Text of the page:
The SPE Library contains thousands of papers, presentations, journal briefs and recorded webinars from the best minds in the Plastics Industry. Spanning almost two decades, this collection of published research and development work in polymer science and plastics technology is a wealth of knowledge and information for anyone involved in plastics.
The SPE Library is just one of the great benefits of being an SPE member! Are you taking advantage of all of your SPE Benefits?
PlasticsTrends, a website focused on trends and technologies in plastics, was founded in 2000 by Prithu Mukhopadhyay, Ph.D. Articles were written by scientists and industry experts. Here you will find an archive of PlasticsTrends articles from 2000-2018.
A lot has changed in the plastics additive segments in the last few years. The need for product differentiation is the primary driving force behind the wealth of new additives those are being incorporated in the plastics products. These additives are tailor-made systems to meet ever changing applications of plastics. The plastics additives global market of $46.3 B by year end 2014 has been growing at a CAGR (Compound Annual Growth Rate) of 4.5% over the last five years. Property modifiers have the largest share of the market, worth an estimated $22.8B by year end 2014. New market development is growing rapidly in Asia and likely to do so in coming years.
David A. Seiler | Jason Pomante | Robert Lowrie, February 2018
Mistakes in science often lead to inventions. Polymer science is no exception. Around
1961, a laboratory scientist processing fluoroelastomers and polyolefins on the same
extrusion line, discovered that for some reason he was able to process the most difficult
polyolefins obtaining good appearance at higher throughput rates. An important patent
was granted as a result of this work; the patent claimed the addition of small amounts
of fluoropolymers (0.1 – 2.0 wt %) to polyolefins gave amazing processing benefits .
This is how fluoropolymers and fluoroelastomers gained their fame as polymer
processing aids (PPA).
Poly-vinylidene fluoride (PVDF), a thermoplastic fluropolymer is selected by architects worldwide because of its proven long-term weathering resistance in outdoor environments. Plastics that are not modified may become brittle or weak over time and/or lose their original attractive appearance. This paper looks at the weathering stability of Kynar resin in a thin film geometry after 5 years exposure in South Florida. Thin films are more sensitive to UV degradation than thicker specimens. Unlike traditional thermoplastics, Kynar resins do not need UV or thermal stabilizers. This means that the stability seen in this test program is “built-in” to the backbone chemistry. Thus, their utility and performance in applications that require long-term outdoor protection is largely unrivaled.
I have been retired from active business in the Plastics Industry for 5 years and now feel that this is a good time to look back and assess my career, to see if my course of action can be of any help to anyone else in the Industry.
David A. Roberson | David Espalin | Ryan B. Wicker, June 2015
Over the past two decades, additive manufacturing (AM) technology has become fully ingrained into pop culture, with Do it Yourself (DIY) applications for the home, schools and other locations in addition to industrial applications for the aerospace, automotive, and biomedical industries. While AM can be used to fabricate objects from metals, polymers, and ceramics, polymeric materials are currently the most common. ASTM Standard F2792-12a describes techniques that can convert polymeric materials into useful products: 1)
sheet lamination; 2) material extrusion; 3) vat photopolymerization; 4) powder bed fusion (with polymers); 5) binder jetting; and 6) material jetting. The automotive industry was an early adopter of 3D printing of polymeric materials, for example in the early 1990s a Japanese manufacturers used a commercialized vat photopolymerization process (widely known as stereolithography (SL)) to manufacture prototype door panels. More recently, an extrusion-based AM system was used on the International Space Station (ISS) .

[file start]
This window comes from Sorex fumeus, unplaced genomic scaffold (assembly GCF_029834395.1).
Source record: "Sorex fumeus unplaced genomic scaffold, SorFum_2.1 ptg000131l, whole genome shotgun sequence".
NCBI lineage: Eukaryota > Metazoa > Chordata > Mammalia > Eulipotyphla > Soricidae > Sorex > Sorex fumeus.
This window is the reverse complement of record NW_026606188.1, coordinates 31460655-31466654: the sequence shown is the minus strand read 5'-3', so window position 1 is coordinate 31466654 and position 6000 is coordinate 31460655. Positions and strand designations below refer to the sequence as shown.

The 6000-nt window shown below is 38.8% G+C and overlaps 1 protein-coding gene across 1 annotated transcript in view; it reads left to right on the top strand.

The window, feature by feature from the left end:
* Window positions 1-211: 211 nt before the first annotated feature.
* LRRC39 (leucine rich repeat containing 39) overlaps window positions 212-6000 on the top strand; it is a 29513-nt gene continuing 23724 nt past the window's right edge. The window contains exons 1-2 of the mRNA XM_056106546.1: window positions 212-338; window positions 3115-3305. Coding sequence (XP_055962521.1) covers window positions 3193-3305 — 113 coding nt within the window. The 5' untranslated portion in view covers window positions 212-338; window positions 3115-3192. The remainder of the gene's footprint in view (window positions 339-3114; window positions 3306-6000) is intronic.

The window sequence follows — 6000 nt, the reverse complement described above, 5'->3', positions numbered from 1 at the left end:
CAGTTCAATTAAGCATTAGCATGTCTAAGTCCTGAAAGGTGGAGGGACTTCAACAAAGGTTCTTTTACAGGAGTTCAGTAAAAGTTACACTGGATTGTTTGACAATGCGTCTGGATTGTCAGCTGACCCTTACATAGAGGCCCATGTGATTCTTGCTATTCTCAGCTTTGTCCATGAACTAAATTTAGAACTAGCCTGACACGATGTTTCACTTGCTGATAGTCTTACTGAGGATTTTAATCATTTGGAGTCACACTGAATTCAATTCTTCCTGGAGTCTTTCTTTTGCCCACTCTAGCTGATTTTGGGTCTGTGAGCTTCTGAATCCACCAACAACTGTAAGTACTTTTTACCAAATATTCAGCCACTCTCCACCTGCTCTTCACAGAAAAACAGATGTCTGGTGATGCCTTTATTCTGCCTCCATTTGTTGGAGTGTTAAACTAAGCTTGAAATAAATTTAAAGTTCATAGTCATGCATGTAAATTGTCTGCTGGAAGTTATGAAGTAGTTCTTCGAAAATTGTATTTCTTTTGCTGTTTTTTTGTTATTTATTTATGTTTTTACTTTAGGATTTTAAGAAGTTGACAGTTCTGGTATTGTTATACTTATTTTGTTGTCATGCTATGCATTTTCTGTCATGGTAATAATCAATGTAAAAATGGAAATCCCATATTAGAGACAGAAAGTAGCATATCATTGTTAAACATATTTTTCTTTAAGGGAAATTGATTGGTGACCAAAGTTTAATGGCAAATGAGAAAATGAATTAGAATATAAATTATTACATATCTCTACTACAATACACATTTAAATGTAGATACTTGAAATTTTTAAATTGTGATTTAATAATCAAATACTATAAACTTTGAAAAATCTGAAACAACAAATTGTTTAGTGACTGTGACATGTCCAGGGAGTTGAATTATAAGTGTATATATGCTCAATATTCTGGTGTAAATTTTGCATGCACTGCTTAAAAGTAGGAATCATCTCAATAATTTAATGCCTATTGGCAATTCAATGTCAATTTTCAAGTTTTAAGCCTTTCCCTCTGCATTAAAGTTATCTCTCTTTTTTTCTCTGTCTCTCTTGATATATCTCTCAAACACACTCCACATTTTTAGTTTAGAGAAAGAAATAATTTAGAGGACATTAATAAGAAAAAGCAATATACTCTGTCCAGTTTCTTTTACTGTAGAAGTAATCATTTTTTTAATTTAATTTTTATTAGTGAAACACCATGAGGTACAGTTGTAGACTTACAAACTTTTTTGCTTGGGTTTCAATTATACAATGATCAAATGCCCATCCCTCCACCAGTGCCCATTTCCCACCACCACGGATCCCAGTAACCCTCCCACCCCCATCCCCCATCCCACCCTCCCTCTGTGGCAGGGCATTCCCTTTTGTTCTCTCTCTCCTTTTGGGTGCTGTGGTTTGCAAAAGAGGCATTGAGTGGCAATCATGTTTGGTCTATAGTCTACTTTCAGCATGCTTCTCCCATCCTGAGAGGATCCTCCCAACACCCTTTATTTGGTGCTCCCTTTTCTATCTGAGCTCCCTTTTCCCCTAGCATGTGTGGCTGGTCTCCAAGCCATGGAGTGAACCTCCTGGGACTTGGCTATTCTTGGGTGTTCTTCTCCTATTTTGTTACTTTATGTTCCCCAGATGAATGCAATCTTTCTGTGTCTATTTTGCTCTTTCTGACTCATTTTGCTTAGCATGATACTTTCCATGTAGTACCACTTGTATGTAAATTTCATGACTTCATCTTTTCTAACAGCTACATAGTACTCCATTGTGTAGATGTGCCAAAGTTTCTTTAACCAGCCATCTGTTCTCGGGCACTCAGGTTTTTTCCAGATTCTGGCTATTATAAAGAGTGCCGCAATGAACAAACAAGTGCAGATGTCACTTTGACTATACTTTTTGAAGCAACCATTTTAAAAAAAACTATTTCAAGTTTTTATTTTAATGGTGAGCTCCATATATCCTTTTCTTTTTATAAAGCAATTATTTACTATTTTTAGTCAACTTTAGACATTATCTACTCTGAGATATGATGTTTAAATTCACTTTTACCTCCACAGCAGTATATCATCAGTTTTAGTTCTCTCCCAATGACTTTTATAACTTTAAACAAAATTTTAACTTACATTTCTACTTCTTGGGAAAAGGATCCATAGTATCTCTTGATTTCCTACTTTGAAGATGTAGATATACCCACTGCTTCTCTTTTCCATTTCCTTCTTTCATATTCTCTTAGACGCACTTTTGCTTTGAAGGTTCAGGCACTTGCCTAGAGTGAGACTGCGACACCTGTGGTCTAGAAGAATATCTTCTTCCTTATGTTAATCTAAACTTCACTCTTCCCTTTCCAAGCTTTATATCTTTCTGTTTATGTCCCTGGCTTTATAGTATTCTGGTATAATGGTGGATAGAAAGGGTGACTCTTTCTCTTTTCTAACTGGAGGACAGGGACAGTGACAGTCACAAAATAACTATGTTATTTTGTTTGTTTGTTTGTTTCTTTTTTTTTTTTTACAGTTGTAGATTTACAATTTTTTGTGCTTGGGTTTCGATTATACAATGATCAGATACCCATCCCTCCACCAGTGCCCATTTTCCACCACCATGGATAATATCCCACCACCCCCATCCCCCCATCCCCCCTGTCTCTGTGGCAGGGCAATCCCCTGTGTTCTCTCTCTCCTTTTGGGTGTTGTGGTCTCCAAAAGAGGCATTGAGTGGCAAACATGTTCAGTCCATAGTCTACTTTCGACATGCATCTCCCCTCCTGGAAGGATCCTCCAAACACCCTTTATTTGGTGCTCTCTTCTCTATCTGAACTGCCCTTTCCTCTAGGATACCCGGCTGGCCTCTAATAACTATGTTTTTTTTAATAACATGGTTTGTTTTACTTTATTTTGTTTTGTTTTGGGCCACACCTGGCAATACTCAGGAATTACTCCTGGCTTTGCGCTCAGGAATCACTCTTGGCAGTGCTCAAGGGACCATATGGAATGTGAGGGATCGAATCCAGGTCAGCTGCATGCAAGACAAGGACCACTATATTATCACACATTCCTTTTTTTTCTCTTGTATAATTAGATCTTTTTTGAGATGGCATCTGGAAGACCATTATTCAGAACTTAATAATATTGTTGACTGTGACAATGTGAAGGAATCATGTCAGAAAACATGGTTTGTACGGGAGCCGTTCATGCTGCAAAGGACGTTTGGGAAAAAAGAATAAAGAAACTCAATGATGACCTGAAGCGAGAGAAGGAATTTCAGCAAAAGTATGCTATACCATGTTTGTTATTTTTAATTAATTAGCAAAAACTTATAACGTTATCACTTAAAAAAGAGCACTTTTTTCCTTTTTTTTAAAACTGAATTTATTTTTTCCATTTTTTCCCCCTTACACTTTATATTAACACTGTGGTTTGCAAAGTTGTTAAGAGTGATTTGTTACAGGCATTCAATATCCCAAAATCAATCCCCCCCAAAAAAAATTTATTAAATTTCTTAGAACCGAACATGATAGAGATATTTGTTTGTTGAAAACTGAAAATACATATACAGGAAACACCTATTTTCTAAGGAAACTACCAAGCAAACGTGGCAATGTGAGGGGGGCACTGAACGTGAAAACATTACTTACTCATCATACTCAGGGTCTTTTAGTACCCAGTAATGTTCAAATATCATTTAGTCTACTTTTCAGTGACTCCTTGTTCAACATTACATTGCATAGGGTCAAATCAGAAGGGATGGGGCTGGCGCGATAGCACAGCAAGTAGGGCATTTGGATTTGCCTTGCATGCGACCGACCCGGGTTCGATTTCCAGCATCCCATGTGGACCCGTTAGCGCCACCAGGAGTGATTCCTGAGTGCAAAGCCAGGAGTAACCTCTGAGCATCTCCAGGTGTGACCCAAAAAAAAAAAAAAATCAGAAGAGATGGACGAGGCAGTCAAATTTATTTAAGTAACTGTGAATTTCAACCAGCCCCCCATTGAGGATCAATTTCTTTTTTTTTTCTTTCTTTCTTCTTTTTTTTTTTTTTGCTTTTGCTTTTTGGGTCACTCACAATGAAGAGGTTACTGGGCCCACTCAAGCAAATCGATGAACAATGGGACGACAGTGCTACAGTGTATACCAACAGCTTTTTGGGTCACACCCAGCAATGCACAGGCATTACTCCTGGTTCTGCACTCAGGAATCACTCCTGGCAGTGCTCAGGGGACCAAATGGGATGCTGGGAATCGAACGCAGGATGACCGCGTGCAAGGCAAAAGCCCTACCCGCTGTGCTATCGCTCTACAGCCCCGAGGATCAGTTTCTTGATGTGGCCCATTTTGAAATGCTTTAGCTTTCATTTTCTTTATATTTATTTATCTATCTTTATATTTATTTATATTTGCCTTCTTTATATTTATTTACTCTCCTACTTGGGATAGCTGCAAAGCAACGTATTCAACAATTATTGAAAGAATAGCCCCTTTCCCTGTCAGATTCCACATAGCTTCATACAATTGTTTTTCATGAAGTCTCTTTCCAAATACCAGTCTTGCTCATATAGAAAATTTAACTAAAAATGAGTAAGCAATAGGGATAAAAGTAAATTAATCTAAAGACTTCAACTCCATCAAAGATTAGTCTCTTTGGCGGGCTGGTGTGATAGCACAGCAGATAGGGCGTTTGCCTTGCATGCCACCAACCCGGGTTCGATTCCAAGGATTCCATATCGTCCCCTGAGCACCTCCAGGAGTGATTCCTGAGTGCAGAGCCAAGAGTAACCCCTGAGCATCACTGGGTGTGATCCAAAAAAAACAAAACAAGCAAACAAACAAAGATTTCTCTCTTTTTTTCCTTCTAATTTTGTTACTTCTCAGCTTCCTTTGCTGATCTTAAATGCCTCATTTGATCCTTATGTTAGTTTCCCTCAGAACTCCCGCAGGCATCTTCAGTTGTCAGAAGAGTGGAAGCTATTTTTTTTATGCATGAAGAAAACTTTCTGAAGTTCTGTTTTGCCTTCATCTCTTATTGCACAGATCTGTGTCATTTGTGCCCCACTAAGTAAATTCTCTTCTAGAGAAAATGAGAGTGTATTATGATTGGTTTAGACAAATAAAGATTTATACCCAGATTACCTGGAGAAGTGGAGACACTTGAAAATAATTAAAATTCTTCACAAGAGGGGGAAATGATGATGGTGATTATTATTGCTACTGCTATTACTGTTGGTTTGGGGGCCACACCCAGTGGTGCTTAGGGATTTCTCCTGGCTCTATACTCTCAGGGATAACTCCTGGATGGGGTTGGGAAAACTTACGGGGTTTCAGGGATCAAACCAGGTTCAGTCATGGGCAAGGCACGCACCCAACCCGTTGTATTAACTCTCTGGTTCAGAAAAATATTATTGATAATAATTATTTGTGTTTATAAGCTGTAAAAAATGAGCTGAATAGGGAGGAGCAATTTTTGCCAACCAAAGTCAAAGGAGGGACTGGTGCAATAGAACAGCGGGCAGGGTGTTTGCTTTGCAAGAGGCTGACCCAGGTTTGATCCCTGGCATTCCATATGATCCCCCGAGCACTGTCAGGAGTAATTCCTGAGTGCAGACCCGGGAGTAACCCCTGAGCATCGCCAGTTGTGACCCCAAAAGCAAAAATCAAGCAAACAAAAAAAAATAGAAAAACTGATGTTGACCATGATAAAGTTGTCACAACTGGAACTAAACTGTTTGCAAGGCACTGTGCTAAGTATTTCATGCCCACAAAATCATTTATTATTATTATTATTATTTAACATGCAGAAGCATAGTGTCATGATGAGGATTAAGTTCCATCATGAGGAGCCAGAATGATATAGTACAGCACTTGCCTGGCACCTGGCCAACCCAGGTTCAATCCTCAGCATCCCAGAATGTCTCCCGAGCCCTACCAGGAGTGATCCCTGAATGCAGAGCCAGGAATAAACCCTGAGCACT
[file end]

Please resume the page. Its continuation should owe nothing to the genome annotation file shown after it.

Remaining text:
Martin Vines Ph. D. and Prithu Mukhopadhyay Ph.D, April 2014
The present pace of technological advancement is fast and furious. It is becoming harder than ever to predict what will come next. When Stratasys announced that it had produced world’s first color multi-material 3D printer, the race for faster new product design began. It has the ability to produce anything regardless of the complexity of the shape and color. Call it hype or not, the 3D printing technology is already in the spotlight and is undoubtedly an important fabrication technology. The incredible range of potential consumer applications that this game changing technology is starting to provide has caught the eye of the general press, for example Stuart Dredge wrote an article for the Guardian newspaper that starts “from jet parts to unborn babies, icebergs to crime scenes, dolls to houses: how new technology is shaking up making things.”
It’s easy to get comfortable using the same innovation methods over and over again. We convince ourselves the lackluster methods we’ve been using all along will continue to produce inventive products and services to fill the organizational pipeline. But what if there was a method of innovation that could systematically yield extraordinary innovation?
In this third article about thermoplastics Flame Retardant (FR) trends, we will discuss unmet flame retardant needs. Like any other needs, opportunities for new flame retardants should be validated against commercial interests and regulatory requirements before resources are spent on meeting them. With that caveat in mind, the discussion below reflects what this author believes to be some of the key problems to be resolved in the near future. The article describes thermoplastic uses that require either unusual processing conditions or applications that result in the need for significant changes in the performance of flame retardant materials. The resulting changes in design may greatly shake up the thermoplastic flame retardant material market.
In Current Trends in Flame Retardants for Thermoplastics Part I, we discussed flame retardant (FR) regulations and how they might be expected to change. Nevertheless, the market is still strong for non-halogenated flame retardants. Therefore, the objective of this second part article is to summarize notable experimental results obtained with commercial Flame Retardants, and approaches that are likely to be important over the coming decade. New Flame Retardants chemistries and approaches will also be discussed.